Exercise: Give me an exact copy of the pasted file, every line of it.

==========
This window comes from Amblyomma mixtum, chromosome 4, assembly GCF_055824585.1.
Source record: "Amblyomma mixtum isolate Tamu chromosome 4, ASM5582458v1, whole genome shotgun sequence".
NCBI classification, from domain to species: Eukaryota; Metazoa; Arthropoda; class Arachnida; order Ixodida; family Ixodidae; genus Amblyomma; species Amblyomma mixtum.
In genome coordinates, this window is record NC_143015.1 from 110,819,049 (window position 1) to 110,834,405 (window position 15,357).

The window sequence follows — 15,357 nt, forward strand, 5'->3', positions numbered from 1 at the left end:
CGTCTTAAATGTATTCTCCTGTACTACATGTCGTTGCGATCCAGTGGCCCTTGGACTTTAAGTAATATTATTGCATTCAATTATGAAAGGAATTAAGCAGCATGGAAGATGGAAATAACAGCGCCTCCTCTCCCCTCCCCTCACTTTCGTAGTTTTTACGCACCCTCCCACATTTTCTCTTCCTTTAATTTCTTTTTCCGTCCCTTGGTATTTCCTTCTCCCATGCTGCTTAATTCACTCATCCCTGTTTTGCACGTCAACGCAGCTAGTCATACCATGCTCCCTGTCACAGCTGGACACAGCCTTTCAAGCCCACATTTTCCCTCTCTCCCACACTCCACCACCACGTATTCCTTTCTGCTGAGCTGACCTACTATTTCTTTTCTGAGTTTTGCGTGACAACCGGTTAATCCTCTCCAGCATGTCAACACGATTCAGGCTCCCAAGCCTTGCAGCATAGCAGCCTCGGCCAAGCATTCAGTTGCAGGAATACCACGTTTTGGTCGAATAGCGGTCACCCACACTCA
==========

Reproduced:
This window comes from Amblyomma mixtum, chromosome 4, assembly GCF_055824585.1.
Source record: "Amblyomma mixtum isolate Tamu chromosome 4, ASM5582458v1, whole genome shotgun sequence".
NCBI classification, from domain to species: Eukaryota; Metazoa; Arthropoda; class Arachnida; order Ixodida; family Ixodidae; genus Amblyomma; species Amblyomma mixtum.
In genome coordinates, this window is record NC_143015.1 from 110,819,049 (window position 1) to 110,834,405 (window position 15,357).

The window sequence follows — 15,357 nt, forward strand, 5'->3', positions numbered from 1 at the left end:
CGTCTTAAATGTATTCTCCTGTACTACATGTCGTTGCGATCCAGTGGCCCTTGGACTTTAAGTAATATTATTGCATTCAATTATGAAAGGAATTAAGCAGCATGGAAGATGGAAATAACAGCGCCTCCTCTCCCCTCCCCTCACTTTCGTAGTTTTTACGCACCCTCCCACATTTTCTCTTCCTTTAATTTCTTTTTCCGTCCCTTGGTATTTCCTTCTCCCATGCTGCTTAATTCACTCATCCCTGTTTTGCACGTCAACGCAGCTAGTCATACCATGCTCCCTGTCACAGCTGGACACAGCCTTTCAAGCCCACATTTTCCCTCTCTCCCACACTCCACCACCACGTATTCCTTTCTGCTGAGCTGACCTACTATTTCTTTTCTGAGTTTTGCGTGACAACCGGTTAATCCTCTCCAGCATGTCAACACGATTCAGGCTCCCAAGCCTTGCAGCATAGCAGCCTCGGCCAAGCATTCAGTTGCAGGAATACCACGTTTTGGTCGAATAGCGGTCACCCACACTCA